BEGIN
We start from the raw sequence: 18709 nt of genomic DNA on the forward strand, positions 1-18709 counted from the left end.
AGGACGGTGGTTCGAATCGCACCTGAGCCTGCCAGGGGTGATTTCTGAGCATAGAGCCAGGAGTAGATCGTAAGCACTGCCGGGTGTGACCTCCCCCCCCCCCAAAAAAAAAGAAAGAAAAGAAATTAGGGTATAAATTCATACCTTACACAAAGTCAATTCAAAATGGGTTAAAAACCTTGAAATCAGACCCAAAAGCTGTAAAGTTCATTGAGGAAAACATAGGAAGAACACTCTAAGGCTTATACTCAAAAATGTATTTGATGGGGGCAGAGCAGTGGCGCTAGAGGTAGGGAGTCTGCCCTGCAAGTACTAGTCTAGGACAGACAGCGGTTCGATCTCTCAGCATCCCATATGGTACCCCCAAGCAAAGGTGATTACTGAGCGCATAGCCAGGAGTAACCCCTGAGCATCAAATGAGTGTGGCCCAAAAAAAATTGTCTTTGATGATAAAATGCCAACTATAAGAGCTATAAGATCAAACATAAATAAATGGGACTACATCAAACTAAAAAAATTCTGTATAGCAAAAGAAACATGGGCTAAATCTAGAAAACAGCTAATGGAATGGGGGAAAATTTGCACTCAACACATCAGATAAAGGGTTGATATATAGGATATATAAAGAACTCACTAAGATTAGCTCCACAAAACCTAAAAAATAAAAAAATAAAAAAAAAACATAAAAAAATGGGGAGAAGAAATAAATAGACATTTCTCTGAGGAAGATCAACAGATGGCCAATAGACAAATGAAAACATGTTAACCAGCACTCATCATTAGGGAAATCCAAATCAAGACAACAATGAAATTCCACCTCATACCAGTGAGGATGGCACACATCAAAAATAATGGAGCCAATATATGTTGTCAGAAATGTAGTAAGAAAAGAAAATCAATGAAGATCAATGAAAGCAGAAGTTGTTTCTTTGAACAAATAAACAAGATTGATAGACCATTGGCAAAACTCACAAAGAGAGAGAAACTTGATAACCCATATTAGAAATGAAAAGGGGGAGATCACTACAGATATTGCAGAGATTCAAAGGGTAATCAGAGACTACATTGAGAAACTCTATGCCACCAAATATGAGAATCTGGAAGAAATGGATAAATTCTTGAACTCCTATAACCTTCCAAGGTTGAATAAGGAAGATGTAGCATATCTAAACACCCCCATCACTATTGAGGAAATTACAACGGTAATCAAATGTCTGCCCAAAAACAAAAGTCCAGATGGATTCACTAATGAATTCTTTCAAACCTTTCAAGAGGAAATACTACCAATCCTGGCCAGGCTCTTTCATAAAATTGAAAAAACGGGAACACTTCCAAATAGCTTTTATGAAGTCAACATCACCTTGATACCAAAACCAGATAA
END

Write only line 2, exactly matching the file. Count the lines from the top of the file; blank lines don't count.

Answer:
AGGACGGTGGTTCGAATCGCACCTGAGCCTGCCAGGGGTGATTTCTGAGCATAGAGCCAGGAGTAGATCGTAAGCACTGCCGGGTGTGACCTCCCCCCCCCCCAAAAAAAAAGAAAGAAAAGAAATTAGGGTATAAATTCATACCTTACACAAAGTCAATTCAAAATGGGTTAAAAACCTTGAAATCAGACCCAAAAGCTGTAAAGTTCATTGAGGAAAACATAGGAAGAACACTCTAAGGCTTATACTCAAAAATGTATTTGATGGGGGCAGAGCAGTGGCGCTAGAGGTAGGGAGTCTGCCCTGCAAGTACTAGTCTAGGACAGACAGCGGTTCGATCTCTCAGCATCCCATATGGTACCCCCAAGCAAAGGTGATTACTGAGCGCATAGCCAGGAGTAACCCCTGAGCATCAAATGAGTGTGGCCCAAAAAAAATTGTCTTTGATGATAAAATGCCAACTATAAGAGCTATAAGATCAAACATAAATAAATGGGACTACATCAAACTAAAAAAATTCTGTATAGCAAAAGAAACATGGGCTAAATCTAGAAAACAGCTAATGGAATGGGGGAAAATTTGCACTCAACACATCAGATAAAGGGTTGATATATAGGATATATAAAGAACTCACTAAGATTAGCTCCACAAAACCTAAAAAATAAAAAAATAAAAAAAAAACATAAAAAAATGGGGAGAAGAAATAAATAGACATTTCTCTGAGGAAGATCAACAGATGGCCAATAGACAAATGAAAACATGTTAACCAGCACTCATCATTAGGGAAATCCAAATCAAGACAACAATGAAATTCCACCTCATACCAGTGAGGATGGCACACATCAAAAATAATGGAGCCAATATATGTTGTCAGAAATGTAGTAAGAAAAGAAAATCAATGAAGATCAATGAAAGCAGAAGTTGTTTCTTTGAACAAATAAACAAGATTGATAGACCATTGGCAAAACTCACAAAGAGAGAGAAACTTGATAACCCATATTAGAAATGAAAAGGGGGAGATCACTACAGATATTGCAGAGATTCAAAGGGTAATCAGAGACTACATTGAGAAACTCTATGCCACCAAATATGAGAATCTGGAAGAAATGGATAAATTCTTGAACTCCTATAACCTTCCAAGGTTGAATAAGGAAGATGTAGCATATCTAAACACCCCCATCACTATTGAGGAAATTACAACGGTAATCAAATGTCTGCCCAAAAACAAAAGTCCAGATGGATTCACTAATGAATTCTTTCAAACCTTTCAAGAGGAAATACTACCAATCCTGGCCAGGCTCTTTCATAAAATTGAAAAAACGGGAACACTTCCAAATAGCTTTTATGAAGTCAACATCACCTTGATACCAAAACCAGATAA